Information On Suicide & PTSD Statistics
The Iraq War is over and the Afghan War is winding down. Since September 11, 2001, a total of 2 million served in Iraq, Afghanistan and the Persian Gulf. It is estimated that 20 -30% of these soldiers have the symptoms of Post Traumatic Stress. Nearly 550,000 of these troops have been deployed more than once.
In Afghanistan, an estimated total of 91,000 individuals served, with the same percentages expected to have PTSD symptoms. In September 2012, there were still 68,000 troops there.
Oct 16, 2012. According to The Wounded Warrior Project: “There are 48,000 physically wounded.”
According to the U.S. Dept. of Defense (March, 2012), a total of 6,391 troops have died in these three conflicts, and the wounded total over 47,712. The total estimate of vets with PTSD is approximately 300, 000. In addition, there are also millions of civilian family members, spouses/partners, children, siblings, parents, etc., who have also been adversely impacted by the stresses of these wars. These huge numbers make it impossible for the military, and Federal and State Facilities to handle the enormous loads. Our Program’s goal is to assist with providing private, local access to skilled, certified professionals trained in Energy Psychology. These “coaches” can teach you the EFT techniques in about an hour or two, and provide effective treatments. These unseen wounds of war are difficult to treat. As stated by one Vietnam War vet: “You think you are alright, but you are not. The Battle is now on the inside… I relive it and it never goes away.” Also, the PTSD symptoms can appear later, in a delayed-reaction with severe consequences. Left untreated, PTSD can continue for years.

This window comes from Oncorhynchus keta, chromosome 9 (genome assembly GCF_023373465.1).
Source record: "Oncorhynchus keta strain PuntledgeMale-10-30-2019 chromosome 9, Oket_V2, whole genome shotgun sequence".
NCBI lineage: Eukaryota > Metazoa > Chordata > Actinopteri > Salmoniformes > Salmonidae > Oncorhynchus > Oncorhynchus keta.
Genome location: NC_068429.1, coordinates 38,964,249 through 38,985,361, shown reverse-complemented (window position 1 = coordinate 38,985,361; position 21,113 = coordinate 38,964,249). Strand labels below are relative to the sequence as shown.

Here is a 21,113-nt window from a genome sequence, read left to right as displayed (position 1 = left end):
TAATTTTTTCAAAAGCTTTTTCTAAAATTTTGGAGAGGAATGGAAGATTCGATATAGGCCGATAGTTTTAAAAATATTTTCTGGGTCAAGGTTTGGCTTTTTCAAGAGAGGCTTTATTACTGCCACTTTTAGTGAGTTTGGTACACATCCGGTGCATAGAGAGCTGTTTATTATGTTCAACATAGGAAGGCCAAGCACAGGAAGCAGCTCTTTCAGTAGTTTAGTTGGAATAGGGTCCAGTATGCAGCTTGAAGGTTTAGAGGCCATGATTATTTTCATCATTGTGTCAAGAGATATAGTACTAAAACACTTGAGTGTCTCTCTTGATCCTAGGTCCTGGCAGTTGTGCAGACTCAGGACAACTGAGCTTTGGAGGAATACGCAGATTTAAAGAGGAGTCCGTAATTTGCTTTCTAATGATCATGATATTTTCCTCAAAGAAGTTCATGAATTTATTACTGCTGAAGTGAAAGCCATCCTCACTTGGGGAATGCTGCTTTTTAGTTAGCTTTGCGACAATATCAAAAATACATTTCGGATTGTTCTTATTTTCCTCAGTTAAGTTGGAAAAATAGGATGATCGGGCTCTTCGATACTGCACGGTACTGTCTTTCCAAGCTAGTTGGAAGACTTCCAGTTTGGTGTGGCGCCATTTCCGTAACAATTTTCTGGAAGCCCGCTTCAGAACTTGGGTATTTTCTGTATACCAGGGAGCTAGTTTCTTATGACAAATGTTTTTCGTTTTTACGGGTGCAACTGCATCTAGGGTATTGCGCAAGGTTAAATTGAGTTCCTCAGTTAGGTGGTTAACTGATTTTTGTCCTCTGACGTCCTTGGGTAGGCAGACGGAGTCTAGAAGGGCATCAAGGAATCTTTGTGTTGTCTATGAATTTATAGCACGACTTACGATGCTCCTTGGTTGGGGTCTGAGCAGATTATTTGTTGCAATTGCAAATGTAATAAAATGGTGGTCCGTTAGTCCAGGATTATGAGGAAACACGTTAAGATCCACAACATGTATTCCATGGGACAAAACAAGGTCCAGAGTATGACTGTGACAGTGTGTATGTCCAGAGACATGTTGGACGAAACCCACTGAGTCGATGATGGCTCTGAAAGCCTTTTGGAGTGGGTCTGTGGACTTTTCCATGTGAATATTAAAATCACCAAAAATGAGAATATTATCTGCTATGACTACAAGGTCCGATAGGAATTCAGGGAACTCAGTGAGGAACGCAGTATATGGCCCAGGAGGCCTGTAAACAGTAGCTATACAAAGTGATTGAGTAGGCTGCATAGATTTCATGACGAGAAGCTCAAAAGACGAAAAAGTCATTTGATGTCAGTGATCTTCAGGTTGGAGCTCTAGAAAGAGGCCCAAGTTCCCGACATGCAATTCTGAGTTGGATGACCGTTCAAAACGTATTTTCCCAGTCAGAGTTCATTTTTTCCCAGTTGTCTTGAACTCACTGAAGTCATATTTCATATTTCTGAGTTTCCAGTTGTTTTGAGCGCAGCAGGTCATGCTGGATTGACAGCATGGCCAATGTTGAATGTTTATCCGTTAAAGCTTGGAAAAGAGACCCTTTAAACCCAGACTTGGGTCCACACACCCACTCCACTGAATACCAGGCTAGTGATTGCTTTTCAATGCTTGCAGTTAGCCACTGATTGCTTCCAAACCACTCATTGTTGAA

In 2010, 18 vets per day were committing suicide. Now, for every one death on the battle field, 25 are committing suicide. That is one suicide every 80 minutes, according to Time magazine. in 2012, there were a total of 349 military suicides (NBC News).
Vietnam combat veteran, Karl Marlantes, wrote in his book (What It’s Like To Go To War) that “the military should have mandatory counseling for all vets to help them regain their lives.”
According to news broadcasts, 50 or more returning vets are coming into the Palo Alto Health Services per month.
Unfortunately, only about 53% of vets with PTSD symptoms have sought help in the past year. Also, for those who are deploying or are still on active duty, training in EFT improves combat readiness and can be used as a preventative for the future development of PTSD.
Our hope is that our vets will overcome the major barriers to seeking help: the first being the fear of the stigma of any mental health condition jeopardizing their careers. The second, being a willingness to overcome the military’s emphasis on pride, bravery and stoicism, in spite of carrying these hidden wounds. Also, our vets need to know that real recovery is possible. So, do not give up hope!
Hope also exists for family members who can return to healthy and happy family dynamics.
There is no reason why the war needs to shadow you for the rest of your life. The only thing you have to lose is the PTSD. Email us or pick up the phone and call!